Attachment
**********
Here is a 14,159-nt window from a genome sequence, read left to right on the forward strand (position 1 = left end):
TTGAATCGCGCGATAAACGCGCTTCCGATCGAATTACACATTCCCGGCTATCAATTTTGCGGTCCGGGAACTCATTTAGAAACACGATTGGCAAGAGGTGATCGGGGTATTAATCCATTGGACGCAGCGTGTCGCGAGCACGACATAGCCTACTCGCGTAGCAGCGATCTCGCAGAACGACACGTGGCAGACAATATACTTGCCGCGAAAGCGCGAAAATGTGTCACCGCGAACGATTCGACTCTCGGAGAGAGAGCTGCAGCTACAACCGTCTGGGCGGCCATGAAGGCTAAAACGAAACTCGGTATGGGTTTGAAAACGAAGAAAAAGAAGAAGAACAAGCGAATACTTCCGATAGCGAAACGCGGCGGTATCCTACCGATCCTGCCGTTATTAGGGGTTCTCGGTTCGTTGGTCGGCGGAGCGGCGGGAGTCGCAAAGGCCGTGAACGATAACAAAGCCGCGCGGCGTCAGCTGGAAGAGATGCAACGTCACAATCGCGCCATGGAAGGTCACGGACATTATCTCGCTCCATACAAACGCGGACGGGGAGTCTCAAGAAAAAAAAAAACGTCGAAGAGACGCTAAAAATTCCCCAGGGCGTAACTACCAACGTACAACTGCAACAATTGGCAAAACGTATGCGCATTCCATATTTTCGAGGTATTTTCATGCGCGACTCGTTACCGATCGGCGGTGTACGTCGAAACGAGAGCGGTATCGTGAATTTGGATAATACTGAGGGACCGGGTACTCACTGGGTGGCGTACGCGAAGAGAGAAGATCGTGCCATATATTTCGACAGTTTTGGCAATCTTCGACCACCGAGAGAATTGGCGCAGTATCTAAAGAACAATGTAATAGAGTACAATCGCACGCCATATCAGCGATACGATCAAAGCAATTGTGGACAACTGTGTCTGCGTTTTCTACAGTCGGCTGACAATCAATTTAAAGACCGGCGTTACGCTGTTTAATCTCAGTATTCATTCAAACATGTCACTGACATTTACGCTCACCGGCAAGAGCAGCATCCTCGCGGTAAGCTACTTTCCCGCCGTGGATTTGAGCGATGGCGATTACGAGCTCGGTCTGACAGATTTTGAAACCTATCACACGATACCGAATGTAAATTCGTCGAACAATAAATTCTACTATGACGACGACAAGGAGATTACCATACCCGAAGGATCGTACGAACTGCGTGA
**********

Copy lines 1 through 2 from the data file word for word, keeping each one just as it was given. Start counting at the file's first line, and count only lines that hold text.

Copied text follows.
Here is a 14,159-nt window from a genome sequence, read left to right on the forward strand (position 1 = left end):
TTGAATCGCGCGATAAACGCGCTTCCGATCGAATTACACATTCCCGGCTATCAATTTTGCGGTCCGGGAACTCATTTAGAAACACGATTGGCAAGAGGTGATCGGGGTATTAATCCATTGGACGCAGCGTGTCGCGAGCACGACATAGCCTACTCGCGTAGCAGCGATCTCGCAGAACGACACGTGGCAGACAATATACTTGCCGCGAAAGCGCGAAAATGTGTCACCGCGAACGATTCGACTCTCGGAGAGAGAGCTGCAGCTACAACCGTCTGGGCGGCCATGAAGGCTAAAACGAAACTCGGTATGGGTTTGAAAACGAAGAAAAAGAAGAAGAACAAGCGAATACTTCCGATAGCGAAACGCGGCGGTATCCTACCGATCCTGCCGTTATTAGGGGTTCTCGGTTCGTTGGTCGGCGGAGCGGCGGGAGTCGCAAAGGCCGTGAACGATAACAAAGCCGCGCGGCGTCAGCTGGAAGAGATGCAACGTCACAATCGCGCCATGGAAGGTCACGGACATTATCTCGCTCCATACAAACGCGGACGGGGAGTCTCAAGAAAAAAAAAAACGTCGAAGAGACGCTAAAAATTCCCCAGGGCGTAACTACCAACGTACAACTGCAACAATTGGCAAAACGTATGCGCATTCCATATTTTCGAGGTATTTTCATGCGCGACTCGTTACCGATCGGCGGTGTACGTCGAAACGAGAGCGGTATCGTGAATTTGGATAATACTGAGGGACCGGGTACTCACTGGGTGGCGTACGCGAAGAGAGAAGATCGTGCCATATATTTCGACAGTTTTGGCAATCTTCGACCACCGAGAGAATTGGCGCAGTATCTAAAGAACAATGTAATAGAGTACAATCGCACGCCATATCAGCGATACGATCAAAGCAATTGTGGACAACTGTGTCTGCGTTTTCTACAGTCGGCTGACAATCAATTTAAAGACCGGCGTTACGCTGTTTAATCTCAGTATTCATTCAAACATGTCACTGACATTTACGCTCACCGGCAAGAGCAGCATCCTCGCGGTAAGCTACTTTCCCGCCGTGGATTTGAGCGATGGCGATTACGAGCTCGGTCTGACAGATTTTGAAACCTATCACACGATACCGAATGTAAATTCGTCGAACAATAAATTCTACTATGACGACGACAAGGAGATTACCATACCCGAAGGATCGTACGAACTGCGTGA